US Release Date: 02-09-1978
Directed by: Andrzej Wajda
- Daniel Olbrychski, as
- Stanislawa Celinska, as
- Aleksander Bardini, as
- Tadeusz Janczar, as
- Zygmunt Malanowicz, as
- Mieczyslaw Stoor, as
- Leszek Drogosz as
Tadeusz shows off a furnace once used to burn bodies.
Landscape After Battle (Krajobraz po bitwie) is based on a story by Polish Holocaust survivor Tadeusz Borowski. In real life, he and his fiancé worked for the Polish underground before being captured by the Nazis and sent to different concentration camps. Tadeusz spent time in Auschwitz and part of his job was to receive people as they arrived on the trains and were separated for work or extermination. He and his fiancé survived the war and were married. He wrote short stories of his time spent in the camps.
Landscape After Battle tells of his time in a displacement camp after being liberated from a concentration camp. Although free from the Nazis, the Poles are not allowed to leave the Gestapo barracks they are now living in. The camp is run by American forces. Food is rationed and people get into trouble for stealing it.
A group of women are brought to the camp and the atmosphere changes. One woman gets into trouble for having sex for food. She is paraded through a group of men as her clothes fall open. Tadeusz meets Nina, and together they leave the camp and wander the country side. They tell their stories, talk politics and philosophy, and fall in love. She takes his virginity, and she tries to talk him into running off with her, while he wants to go back to the camp.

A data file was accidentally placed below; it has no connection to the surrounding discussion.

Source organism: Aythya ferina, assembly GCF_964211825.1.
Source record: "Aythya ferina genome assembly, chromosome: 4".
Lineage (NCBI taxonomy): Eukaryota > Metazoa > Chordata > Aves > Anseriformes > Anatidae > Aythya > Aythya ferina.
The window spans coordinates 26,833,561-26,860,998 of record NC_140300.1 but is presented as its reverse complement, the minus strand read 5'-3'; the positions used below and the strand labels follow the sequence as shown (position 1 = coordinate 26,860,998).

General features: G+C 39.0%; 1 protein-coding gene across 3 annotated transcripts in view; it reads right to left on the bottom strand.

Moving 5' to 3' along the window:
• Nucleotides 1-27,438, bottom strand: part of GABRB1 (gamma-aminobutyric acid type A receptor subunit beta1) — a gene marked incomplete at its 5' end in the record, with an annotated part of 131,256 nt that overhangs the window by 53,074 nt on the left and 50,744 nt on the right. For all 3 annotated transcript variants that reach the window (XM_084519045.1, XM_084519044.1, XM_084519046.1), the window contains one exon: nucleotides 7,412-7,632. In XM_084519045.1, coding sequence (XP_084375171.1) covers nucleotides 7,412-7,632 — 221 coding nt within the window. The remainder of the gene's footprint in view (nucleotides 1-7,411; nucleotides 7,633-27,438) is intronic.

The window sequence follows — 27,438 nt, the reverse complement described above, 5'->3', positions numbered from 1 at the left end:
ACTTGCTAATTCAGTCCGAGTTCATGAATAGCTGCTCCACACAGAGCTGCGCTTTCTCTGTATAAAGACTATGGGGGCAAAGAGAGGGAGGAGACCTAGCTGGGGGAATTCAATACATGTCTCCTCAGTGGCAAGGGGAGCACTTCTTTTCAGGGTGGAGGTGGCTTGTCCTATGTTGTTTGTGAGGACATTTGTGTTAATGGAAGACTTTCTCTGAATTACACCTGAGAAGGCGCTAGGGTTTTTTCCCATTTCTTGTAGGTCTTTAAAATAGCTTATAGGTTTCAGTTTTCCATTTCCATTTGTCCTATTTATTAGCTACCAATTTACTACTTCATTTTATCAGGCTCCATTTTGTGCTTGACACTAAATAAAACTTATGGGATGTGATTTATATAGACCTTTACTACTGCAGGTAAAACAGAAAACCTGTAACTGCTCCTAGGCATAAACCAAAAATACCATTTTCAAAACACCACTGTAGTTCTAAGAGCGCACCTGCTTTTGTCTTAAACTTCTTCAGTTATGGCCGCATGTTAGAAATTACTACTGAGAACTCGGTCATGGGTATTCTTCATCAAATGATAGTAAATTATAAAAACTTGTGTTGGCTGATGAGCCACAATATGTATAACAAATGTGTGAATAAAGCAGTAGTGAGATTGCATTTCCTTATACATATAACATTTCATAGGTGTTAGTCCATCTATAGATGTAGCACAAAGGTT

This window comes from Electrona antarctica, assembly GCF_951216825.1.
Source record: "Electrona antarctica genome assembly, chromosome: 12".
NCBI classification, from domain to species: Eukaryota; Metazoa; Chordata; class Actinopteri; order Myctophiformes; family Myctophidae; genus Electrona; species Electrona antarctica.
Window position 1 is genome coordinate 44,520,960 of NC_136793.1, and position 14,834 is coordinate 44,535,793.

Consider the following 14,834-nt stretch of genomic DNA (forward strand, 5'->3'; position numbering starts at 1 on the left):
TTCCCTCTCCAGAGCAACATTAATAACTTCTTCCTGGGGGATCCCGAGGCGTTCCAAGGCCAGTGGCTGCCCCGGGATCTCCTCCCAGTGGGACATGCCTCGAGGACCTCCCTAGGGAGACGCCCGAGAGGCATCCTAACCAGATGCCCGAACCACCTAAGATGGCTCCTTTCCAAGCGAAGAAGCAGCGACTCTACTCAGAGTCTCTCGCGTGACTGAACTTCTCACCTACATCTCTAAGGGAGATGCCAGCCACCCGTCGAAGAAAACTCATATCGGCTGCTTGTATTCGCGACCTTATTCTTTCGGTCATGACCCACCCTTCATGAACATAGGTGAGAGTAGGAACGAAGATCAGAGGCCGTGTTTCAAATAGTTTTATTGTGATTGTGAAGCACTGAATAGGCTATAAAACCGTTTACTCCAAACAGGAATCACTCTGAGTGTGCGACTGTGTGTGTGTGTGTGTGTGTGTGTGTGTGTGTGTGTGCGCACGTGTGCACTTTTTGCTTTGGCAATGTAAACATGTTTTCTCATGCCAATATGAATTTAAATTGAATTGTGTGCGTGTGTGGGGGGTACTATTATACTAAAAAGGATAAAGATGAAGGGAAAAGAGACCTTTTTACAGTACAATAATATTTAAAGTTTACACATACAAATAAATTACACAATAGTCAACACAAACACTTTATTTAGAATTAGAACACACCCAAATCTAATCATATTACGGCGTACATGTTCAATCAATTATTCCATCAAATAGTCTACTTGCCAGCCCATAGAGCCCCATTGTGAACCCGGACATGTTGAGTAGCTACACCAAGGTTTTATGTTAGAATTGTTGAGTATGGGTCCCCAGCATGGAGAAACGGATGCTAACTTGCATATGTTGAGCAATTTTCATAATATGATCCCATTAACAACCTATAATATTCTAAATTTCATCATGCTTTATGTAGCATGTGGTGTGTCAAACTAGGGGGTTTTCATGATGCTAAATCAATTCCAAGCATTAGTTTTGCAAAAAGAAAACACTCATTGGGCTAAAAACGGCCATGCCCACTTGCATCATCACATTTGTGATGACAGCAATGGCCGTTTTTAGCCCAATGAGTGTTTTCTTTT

Tadeusz physically survived the horrors of the holocaust but has shut his emotions off. (Spoiler alert) Upon re-entering the camp, Nina is accidentally shot and killed by an American soldier. An American officer is shocked by the shooting. Tadeusz acts nonplussed. He says to the American, “Here in Europe, we are use to it. The Germans have been shooting us for six years. What’s the difference?”
Later, a priest pulls him into the morgue, where Nina’s body lays. He sees her naked, cold body and finally breaks down and weeps. It is because of Nina’s death that he gains back his humanity.
Not knowing the history of these events, left some details out. The movie never says why, or for how long they have to stay in the displacement camp. I was a bit confused on who was who. I was not sure why everyone was at the camp. Their were lots of soldiers in different uniforms constantly marching about.
Wajda is one of the most respected Polish directors of all time, but I think he over directs. Instead of just leaving a camera on a scene, he zooms in and out. It is distracting. It was released in the U.S. in 1978, but made in 1970. The hemline of the girls skirts and their hairstyles, seem more like 1970 than 1946.
Daniel Olbrychski is in nearly every scene as the emotionally closed off book worm. The first thing I noticed about him, is that he looked an awful lot like James Dean. In real life Dean wore glasses, and if you have ever seen a photo of him wearing them, who will have to admit the similarity is uncanny. Daniel Olbrychski still acts today, and can be seen in Angelina Jolie’s Salt.